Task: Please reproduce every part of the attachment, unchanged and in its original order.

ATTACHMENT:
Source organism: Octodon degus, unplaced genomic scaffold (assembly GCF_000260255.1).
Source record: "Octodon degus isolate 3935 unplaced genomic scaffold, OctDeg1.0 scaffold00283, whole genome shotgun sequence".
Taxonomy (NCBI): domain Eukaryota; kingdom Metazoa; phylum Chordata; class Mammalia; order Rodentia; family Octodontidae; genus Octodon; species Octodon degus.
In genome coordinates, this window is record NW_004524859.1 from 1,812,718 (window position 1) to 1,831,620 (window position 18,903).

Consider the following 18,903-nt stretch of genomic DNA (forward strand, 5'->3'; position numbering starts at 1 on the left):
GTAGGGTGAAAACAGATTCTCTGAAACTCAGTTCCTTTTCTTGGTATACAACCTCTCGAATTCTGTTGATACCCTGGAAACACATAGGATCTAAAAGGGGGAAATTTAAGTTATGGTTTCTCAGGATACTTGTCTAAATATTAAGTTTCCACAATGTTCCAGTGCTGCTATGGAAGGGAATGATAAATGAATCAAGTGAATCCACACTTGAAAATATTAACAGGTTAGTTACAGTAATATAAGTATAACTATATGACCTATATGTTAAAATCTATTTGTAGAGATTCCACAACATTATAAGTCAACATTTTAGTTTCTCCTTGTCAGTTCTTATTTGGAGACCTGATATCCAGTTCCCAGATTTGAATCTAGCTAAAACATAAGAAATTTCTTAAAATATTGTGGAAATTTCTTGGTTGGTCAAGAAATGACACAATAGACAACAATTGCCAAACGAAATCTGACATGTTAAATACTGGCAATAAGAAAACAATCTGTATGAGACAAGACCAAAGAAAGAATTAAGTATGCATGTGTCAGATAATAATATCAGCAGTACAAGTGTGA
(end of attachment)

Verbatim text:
Source organism: Octodon degus, unplaced genomic scaffold (assembly GCF_000260255.1).
Source record: "Octodon degus isolate 3935 unplaced genomic scaffold, OctDeg1.0 scaffold00283, whole genome shotgun sequence".
Taxonomy (NCBI): domain Eukaryota; kingdom Metazoa; phylum Chordata; class Mammalia; order Rodentia; family Octodontidae; genus Octodon; species Octodon degus.
In genome coordinates, this window is record NW_004524859.1 from 1,812,718 (window position 1) to 1,831,620 (window position 18,903).

Consider the following 18,903-nt stretch of genomic DNA (forward strand, 5'->3'; position numbering starts at 1 on the left):
GTAGGGTGAAAACAGATTCTCTGAAACTCAGTTCCTTTTCTTGGTATACAACCTCTCGAATTCTGTTGATACCCTGGAAACACATAGGATCTAAAAGGGGGAAATTTAAGTTATGGTTTCTCAGGATACTTGTCTAAATATTAAGTTTCCACAATGTTCCAGTGCTGCTATGGAAGGGAATGATAAATGAATCAAGTGAATCCACACTTGAAAATATTAACAGGTTAGTTACAGTAATATAAGTATAACTATATGACCTATATGTTAAAATCTATTTGTAGAGATTCCACAACATTATAAGTCAACATTTTAGTTTCTCCTTGTCAGTTCTTATTTGGAGACCTGATATCCAGTTCCCAGATTTGAATCTAGCTAAAACATAAGAAATTTCTTAAAATATTGTGGAAATTTCTTGGTTGGTCAAGAAATGACACAATAGACAACAATTGCCAAACGAAATCTGACATGTTAAATACTGGCAATAAGAAAACAATCTGTATGAGACAAGACCAAAGAAAGAATTAAGTATGCATGTGTCAGATAATAATATCAGCAGTACAAGTGTGA